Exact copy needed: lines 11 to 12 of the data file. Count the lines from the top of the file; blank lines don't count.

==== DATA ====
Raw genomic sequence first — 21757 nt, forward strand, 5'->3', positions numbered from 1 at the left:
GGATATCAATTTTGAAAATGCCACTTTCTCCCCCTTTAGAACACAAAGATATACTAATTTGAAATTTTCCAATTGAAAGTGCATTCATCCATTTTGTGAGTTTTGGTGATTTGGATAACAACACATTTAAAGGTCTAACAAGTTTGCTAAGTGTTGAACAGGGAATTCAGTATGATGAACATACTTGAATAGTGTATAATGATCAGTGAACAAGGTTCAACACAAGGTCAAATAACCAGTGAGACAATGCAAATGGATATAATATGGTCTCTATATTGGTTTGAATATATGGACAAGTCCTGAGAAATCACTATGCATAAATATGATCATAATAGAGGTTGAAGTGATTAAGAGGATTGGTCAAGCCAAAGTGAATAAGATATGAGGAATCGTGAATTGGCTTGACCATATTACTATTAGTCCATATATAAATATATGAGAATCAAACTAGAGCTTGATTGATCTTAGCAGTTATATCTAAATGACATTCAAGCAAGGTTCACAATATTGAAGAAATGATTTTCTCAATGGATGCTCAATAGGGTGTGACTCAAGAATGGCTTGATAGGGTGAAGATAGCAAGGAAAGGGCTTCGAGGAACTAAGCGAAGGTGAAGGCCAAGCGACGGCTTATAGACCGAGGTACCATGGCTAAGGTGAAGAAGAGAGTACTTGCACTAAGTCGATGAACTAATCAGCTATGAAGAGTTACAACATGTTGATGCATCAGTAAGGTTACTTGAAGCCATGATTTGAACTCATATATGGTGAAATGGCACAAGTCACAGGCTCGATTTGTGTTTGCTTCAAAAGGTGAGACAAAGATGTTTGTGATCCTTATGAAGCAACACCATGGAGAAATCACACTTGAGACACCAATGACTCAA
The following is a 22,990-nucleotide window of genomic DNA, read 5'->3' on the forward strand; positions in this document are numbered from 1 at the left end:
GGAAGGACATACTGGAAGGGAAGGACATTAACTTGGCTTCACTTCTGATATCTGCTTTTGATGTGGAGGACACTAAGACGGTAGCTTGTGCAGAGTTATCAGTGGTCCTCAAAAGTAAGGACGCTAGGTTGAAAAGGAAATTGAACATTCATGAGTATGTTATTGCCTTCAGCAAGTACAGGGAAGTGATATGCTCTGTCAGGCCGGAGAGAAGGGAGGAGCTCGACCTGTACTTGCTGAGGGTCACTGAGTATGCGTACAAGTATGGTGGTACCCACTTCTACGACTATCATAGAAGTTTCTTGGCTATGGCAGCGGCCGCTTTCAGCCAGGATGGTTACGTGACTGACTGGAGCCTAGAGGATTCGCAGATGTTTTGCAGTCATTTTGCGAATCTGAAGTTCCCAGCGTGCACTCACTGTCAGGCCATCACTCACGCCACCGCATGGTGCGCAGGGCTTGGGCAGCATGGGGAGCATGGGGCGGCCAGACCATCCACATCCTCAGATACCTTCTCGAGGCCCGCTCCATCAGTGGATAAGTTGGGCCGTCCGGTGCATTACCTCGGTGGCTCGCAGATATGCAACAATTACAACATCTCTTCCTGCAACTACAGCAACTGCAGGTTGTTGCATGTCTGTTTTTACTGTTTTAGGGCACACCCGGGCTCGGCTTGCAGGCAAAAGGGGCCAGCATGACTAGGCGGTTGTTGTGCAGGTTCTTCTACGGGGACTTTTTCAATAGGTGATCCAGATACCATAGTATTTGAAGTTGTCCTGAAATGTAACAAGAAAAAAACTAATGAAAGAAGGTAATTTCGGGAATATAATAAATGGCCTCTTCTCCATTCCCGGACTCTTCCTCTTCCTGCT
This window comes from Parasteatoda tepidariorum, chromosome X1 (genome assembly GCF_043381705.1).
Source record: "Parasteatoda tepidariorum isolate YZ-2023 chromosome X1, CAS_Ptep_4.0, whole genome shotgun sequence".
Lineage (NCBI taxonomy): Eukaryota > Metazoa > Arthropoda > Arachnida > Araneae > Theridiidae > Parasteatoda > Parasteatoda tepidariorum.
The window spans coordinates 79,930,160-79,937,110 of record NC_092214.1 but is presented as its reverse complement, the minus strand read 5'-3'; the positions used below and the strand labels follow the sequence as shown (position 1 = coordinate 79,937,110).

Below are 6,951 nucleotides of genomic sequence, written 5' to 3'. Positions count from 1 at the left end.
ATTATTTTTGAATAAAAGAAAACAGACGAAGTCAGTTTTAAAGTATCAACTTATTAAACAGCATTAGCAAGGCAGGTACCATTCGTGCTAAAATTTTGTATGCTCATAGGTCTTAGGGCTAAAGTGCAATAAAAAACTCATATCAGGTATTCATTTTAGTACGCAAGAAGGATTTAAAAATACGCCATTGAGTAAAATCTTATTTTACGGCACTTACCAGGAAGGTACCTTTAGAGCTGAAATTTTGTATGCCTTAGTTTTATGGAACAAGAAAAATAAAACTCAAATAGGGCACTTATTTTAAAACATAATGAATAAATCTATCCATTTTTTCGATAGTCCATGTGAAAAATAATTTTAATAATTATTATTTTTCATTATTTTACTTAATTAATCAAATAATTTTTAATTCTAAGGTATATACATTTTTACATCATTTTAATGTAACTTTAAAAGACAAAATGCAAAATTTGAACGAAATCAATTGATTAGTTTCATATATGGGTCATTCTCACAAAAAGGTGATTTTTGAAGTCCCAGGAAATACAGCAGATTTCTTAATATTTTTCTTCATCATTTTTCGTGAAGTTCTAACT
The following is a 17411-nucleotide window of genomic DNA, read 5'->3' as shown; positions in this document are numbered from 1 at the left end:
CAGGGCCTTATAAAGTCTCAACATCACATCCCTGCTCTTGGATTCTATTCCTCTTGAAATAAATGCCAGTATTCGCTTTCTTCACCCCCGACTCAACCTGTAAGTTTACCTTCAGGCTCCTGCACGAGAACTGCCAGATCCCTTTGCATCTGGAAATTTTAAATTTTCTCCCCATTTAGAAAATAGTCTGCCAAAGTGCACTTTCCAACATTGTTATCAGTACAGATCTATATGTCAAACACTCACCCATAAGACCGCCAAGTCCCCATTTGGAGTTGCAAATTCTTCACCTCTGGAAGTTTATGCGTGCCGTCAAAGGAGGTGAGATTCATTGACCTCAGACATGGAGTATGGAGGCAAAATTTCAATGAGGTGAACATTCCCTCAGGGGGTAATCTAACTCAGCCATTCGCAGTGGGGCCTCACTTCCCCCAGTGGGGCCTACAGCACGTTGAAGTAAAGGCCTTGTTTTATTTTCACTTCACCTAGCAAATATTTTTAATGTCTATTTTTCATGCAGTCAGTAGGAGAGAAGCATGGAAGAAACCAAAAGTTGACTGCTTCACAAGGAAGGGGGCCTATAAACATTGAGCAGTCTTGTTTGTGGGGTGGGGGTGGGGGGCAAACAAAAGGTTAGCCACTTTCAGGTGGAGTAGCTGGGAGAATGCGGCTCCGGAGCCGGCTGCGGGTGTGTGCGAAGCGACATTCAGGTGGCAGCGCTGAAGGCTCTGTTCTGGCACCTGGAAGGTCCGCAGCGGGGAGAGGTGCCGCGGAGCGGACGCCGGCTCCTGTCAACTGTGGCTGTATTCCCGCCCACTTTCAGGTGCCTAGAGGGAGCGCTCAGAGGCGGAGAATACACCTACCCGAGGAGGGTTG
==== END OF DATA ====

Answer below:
The following is a 17411-nucleotide window of genomic DNA, read 5'->3' as shown; positions in this document are numbered from 1 at the left end:
CAGGGCCTTATAAAGTCTCAACATCACATCCCTGCTCTTGGATTCTATTCCTCTTGAAATAAATGCCAGTATTCGCTTTCTTCACCCCCGACTCAACCTGTAAGTTTACCTTCAGGCTCCTGCACGAGAACTGCCAGATCCCTTTGCATCTGGAAATTTTAAATTTTCTCCCCATTTAGAAAATAGTCTGCCAAAGTGCACTTTCCAACATTGTTATCAGTACAGATCTATATGTCAAACACTCACCCATAAGACCGCCAAGTCCCCATTTGGAGTTGCAAATTCTTCACCTCTGGAAGTTTATGCGTGCCGTCAAAGGAGGTGAGATTCATTGACCTCAGACATGGAGTATGGAGGCAAAATTTCAATGAGGTGAACATTCCCTCAGGGGGTAATCTAACTCAGCCATTCGCAGTGGGGCCTCACTTCCCCCAGTGGGGCCTACAGCACGTTGAAGTAAAGGCCTTGTTTTATTTTCACTTCACCTAGCAAATATTTTTAATGTCTATTTTTCATGCAGTCAGTAGGAGAGAAGCATGGAAGAAACCAAAAGTTGACTGCTTCACAAGGAAGGGGGCCTATAAACATTGAGCAGTCTTGTTTGTGGGGTGGGGGTGGGGGGCAAACAAAAGGTTAGCCACTTTCAGGTGGAGTAGCTGGGAGAATGCGGCTCCGGAGCCGGCTGCGGGTGTGTGCGAAGCGACATTCAGGTGGCAGCGCTGAAGGCTCTGTTCTGGCACCTGGAAGGTCCGCAGCGGGGAGAGGTGCCGCGGAGCGGACGCCGGCTCCTGTCAACTGTGGCTGTATTCCCGCCCACTTTCAGGTGCCTAGAGGGAGCGCTCAGAGGCGGAGAATACACCTACCCGAGGAGGGTTG